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Fred’s Head, offered by the American Printing House for the Blind, contains tips, techniques, tutorials, in-depth articles, and resources for and by blind or visually impaired people. Our blog is named after the legendary Fred Gissoni, renowned for answering a seemingly infinite variety of questions on every aspect of blindness.

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Wednesday, July 29, 2009

Guidelines on Presenting Accessible Powerpoint Presentations

As you stand at the rostrum remember that your audience could be made of fellow people like yourself. Some might have refractive errors requiring the use of spectacles or contact lenses, some might have low vision or be blind, and some may have other print impairments such as dyslexia or colour blindness. What they will all share is a difficulty to follow and absorb the full impact of your impending presentation.

The World Blind Union is offering some guidance on how to maximise your impact by ensuring that your presentation, and your delivery technique, is as accessible as possible to all your audience members. They contain both practical information and good-practice guidance.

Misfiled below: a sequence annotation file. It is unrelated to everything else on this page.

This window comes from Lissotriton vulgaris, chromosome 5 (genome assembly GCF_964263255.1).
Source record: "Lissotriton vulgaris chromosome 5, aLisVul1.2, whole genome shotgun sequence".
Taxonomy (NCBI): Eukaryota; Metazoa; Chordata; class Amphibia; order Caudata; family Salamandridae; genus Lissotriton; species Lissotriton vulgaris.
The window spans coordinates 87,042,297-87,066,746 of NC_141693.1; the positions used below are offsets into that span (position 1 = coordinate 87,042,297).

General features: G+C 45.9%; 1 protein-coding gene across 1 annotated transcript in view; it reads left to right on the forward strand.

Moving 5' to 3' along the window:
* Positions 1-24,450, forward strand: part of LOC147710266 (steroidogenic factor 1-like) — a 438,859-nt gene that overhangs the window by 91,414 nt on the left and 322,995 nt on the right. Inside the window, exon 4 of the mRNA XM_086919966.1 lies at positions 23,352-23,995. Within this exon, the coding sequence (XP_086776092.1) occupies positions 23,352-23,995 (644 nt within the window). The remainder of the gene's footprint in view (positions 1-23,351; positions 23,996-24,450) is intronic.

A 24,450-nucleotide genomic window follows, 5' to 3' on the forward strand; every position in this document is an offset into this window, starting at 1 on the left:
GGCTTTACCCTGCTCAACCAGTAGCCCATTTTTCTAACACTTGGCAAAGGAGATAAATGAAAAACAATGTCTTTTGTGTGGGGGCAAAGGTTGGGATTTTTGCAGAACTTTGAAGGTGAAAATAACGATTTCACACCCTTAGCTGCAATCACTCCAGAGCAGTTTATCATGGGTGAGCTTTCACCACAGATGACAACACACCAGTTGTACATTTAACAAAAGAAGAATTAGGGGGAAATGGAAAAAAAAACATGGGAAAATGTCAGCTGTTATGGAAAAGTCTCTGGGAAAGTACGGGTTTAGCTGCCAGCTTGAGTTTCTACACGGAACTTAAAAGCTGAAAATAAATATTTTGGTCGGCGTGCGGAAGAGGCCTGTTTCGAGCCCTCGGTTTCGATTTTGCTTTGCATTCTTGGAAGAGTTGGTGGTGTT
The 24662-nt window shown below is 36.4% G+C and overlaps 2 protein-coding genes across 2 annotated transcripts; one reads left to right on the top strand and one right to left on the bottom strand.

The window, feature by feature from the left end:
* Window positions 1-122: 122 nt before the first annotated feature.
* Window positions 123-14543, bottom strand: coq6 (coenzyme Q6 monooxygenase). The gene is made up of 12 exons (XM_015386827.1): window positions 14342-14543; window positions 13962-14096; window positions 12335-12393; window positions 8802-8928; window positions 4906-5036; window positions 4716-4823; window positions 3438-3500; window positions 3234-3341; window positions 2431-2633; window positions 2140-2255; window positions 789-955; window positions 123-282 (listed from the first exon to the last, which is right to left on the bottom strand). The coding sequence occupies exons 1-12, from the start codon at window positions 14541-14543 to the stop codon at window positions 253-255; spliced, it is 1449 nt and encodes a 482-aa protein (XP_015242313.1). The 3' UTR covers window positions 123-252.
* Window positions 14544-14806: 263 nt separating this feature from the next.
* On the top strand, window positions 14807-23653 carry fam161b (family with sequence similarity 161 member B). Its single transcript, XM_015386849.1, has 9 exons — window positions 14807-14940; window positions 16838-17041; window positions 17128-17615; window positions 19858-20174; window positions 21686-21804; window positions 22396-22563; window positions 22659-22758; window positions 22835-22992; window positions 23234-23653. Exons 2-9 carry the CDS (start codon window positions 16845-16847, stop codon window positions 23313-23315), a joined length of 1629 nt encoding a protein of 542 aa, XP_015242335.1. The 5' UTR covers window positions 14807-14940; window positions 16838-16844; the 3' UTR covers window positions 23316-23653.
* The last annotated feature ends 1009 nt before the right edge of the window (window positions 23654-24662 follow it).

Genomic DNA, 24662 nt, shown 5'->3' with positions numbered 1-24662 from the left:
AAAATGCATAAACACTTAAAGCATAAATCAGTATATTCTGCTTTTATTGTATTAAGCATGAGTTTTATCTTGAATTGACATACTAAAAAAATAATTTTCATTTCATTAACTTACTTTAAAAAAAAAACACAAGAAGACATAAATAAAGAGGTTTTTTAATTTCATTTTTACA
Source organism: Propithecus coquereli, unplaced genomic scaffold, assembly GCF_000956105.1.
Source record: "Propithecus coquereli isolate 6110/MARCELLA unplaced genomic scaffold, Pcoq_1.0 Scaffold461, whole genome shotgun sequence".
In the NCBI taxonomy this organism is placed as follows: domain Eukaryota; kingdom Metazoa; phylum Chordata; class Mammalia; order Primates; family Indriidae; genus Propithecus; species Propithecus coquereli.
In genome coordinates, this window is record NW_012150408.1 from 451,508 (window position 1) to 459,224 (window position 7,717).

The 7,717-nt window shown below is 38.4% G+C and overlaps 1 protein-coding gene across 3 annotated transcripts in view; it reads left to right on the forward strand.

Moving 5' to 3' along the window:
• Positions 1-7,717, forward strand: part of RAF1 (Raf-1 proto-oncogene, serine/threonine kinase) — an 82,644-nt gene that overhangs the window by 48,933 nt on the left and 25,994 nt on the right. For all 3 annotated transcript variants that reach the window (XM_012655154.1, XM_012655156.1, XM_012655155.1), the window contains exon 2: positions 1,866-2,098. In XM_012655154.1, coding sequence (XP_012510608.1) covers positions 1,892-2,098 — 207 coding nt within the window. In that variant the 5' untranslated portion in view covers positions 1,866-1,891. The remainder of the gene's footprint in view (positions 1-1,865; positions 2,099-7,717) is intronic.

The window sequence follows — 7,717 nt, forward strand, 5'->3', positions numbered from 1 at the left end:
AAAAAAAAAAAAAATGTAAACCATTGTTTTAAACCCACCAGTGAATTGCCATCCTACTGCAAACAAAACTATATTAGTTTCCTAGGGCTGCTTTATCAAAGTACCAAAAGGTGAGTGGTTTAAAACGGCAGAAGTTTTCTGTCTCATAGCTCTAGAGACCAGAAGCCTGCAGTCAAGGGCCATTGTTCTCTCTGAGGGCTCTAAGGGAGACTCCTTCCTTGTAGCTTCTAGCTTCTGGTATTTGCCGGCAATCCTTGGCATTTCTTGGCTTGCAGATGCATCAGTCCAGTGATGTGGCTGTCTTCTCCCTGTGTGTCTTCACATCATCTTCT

Remember - According to the World Health Organisation there are 314 million visually impaired people in the world today. 37 million are blind, 124 million are low vision after best correction, and 153 million are visually impaired due to uncorrected refractive error causing problems with distance vision. Additionally, it is generally accepted that up to 4% of the population suffer from severe dyslexia. Your audience may include people from all of these categories.

Click this link to read the document with Microsoft Word.

Three Simple Steps to Create Accessible PowerPoint Presentations

  1. Remove Animations and Slide Transitions. If you knew how to create ‘em in the first place, you should know how to take ‘em out. ‘nuf said.
  2. Add Alt Text to All Images and SmartArt. Also easy. Right click on the image, then select “size and position” and “alt text.” Make the description meaningful but succinct, like the way you’d want it described to you if you were in a rush and someone were reading it to you. Be sure to do this with SmartArt too by selecting the full frame containing the SmartArt.
  3. Make Sure URL’s Have Actual URL’s. Right click on the link, choose “edit hyperlink” and make sure there’s a bona fide URL there.

1 comment:

nora said...

I liked your article about PowerPoint accessibility, thanks. If you are interested please take a journey to our site from the Accessible Technology Iniative at Sf State University

This page is specifically dedicated to PowerPoint accessibility tutorials.We just redesigned it.

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